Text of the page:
Ayurveda 101

Ayurveda 101Ayurveda 101

You may have heard of Ayurveda, but wonder what some ancient Indian healing practice has to do with you in the 21st century. Ayurveda is a system of healing based on the Vedic texts written 5,000 years ago from ancient India. Its aim is to heal and maintain the quality and longevity of life through nutrition, lifestyle, massage, and herbal remedies.

It offers a profound understanding of each person’s unique body, mind, and consciousness, the pillars for happiness and ultimate health. The reason it’s still being talked about and practiced, is because it has helped, and continues to help millions of people overcome health problems (both physical and mental).

Ayurveda, often translated as the “science of life” is the ancient system of heath care and healthy living still practiced in India to this day. More than just a system of natural medicine, it is a way of living that encompasses lifestyle and diet, as well as medicine, bodywork, astrology, philosophy and psychology. It touches upon every aspect of life.

Ayurveda sees the universe as being composed of five great elements essentially the same as early western cosmology, and every living organism is composed of these elements as well. When these elements get out of balance within an individual, due to environmental or internal factors, it can result in disease.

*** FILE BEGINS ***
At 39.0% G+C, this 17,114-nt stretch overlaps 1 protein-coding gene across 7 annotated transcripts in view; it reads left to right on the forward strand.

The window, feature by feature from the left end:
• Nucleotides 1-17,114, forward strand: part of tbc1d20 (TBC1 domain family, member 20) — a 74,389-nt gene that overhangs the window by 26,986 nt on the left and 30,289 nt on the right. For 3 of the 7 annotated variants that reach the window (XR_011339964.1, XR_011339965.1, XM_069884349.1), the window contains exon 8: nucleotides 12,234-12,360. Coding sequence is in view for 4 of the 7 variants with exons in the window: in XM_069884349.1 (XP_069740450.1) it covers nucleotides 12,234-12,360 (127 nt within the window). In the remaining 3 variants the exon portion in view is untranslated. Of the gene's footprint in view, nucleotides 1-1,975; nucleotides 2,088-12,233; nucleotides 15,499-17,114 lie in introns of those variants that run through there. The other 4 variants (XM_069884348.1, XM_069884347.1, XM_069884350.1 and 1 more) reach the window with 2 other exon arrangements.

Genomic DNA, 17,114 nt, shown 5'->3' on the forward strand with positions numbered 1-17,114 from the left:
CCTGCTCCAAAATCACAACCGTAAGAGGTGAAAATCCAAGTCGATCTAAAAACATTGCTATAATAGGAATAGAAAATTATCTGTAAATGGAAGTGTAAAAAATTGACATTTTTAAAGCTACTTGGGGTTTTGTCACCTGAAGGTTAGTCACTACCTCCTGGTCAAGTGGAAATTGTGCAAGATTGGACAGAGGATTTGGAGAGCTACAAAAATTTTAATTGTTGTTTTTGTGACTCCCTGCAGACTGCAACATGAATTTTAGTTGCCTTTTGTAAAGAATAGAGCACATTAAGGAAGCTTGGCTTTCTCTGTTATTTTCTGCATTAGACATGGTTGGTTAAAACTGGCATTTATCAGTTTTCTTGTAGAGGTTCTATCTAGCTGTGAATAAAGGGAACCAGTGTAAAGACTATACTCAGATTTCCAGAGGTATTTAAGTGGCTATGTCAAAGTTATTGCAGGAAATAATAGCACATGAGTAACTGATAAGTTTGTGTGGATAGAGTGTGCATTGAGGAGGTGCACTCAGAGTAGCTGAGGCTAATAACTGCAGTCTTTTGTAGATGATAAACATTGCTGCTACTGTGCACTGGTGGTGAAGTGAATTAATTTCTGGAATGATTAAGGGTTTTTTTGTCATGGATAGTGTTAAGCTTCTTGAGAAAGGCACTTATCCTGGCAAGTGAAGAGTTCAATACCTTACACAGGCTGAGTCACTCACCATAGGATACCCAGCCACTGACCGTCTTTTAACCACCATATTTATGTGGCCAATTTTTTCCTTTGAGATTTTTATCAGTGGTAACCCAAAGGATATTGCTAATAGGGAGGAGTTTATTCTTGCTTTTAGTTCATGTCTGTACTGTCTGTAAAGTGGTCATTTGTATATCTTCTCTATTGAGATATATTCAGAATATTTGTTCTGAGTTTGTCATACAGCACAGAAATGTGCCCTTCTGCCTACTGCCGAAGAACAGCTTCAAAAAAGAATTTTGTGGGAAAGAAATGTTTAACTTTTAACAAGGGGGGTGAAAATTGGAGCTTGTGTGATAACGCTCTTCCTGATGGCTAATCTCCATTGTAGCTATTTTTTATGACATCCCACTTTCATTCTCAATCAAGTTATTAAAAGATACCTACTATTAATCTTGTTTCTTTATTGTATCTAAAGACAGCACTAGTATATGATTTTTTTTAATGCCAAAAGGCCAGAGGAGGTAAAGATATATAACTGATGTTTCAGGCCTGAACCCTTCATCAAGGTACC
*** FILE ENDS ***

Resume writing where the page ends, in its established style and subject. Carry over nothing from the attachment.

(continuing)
Just as everything in the visible universe is composed of five elements, so is everything in the universe governed by three forces. The five elements combine within the individual, in groups of two, to produce the three forces that govern the microcosm, thus creating every individual’s constitution, or Dosha. The very word dosha means “imbalance”, and implies that we are all naturally somewhat off balance, everyone in their own individual way.


Vata ~ composed of the elements air and space, it’s qualities are cold, dry, and dark.

Kapha ~ composed of earth and water, it’s qualities are wet, phlegmatic, pale and lethargic.

Pitta ~ composed of fire and water is hot, oily, and bright.

Every individual will have one or more of these doshas in excess, and that is what defines one’s constitution.   One must live in a way that does not further aggravate their constitution, for example a pitta type should not eat lots of spicy food, a vata does not do well living in a dry cold environment, a kapha should exercise more vigorously than people of other constitutions.

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